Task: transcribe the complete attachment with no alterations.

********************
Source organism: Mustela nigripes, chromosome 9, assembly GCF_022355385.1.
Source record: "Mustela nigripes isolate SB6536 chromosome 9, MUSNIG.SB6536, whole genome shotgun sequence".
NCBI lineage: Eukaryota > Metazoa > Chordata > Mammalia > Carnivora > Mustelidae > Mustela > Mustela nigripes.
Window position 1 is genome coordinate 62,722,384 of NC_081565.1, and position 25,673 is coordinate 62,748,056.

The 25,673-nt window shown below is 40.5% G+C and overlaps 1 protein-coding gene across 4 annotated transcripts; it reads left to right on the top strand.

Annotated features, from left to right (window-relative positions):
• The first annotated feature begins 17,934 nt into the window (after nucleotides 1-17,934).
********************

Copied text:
Source organism: Mustela nigripes, chromosome 9, assembly GCF_022355385.1.
Source record: "Mustela nigripes isolate SB6536 chromosome 9, MUSNIG.SB6536, whole genome shotgun sequence".
NCBI lineage: Eukaryota > Metazoa > Chordata > Mammalia > Carnivora > Mustelidae > Mustela > Mustela nigripes.
Window position 1 is genome coordinate 62,722,384 of NC_081565.1, and position 25,673 is coordinate 62,748,056.

The 25,673-nt window shown below is 40.5% G+C and overlaps 1 protein-coding gene across 4 annotated transcripts; it reads left to right on the top strand.

Annotated features, from left to right (window-relative positions):
• The first annotated feature begins 17,934 nt into the window (after nucleotides 1-17,934).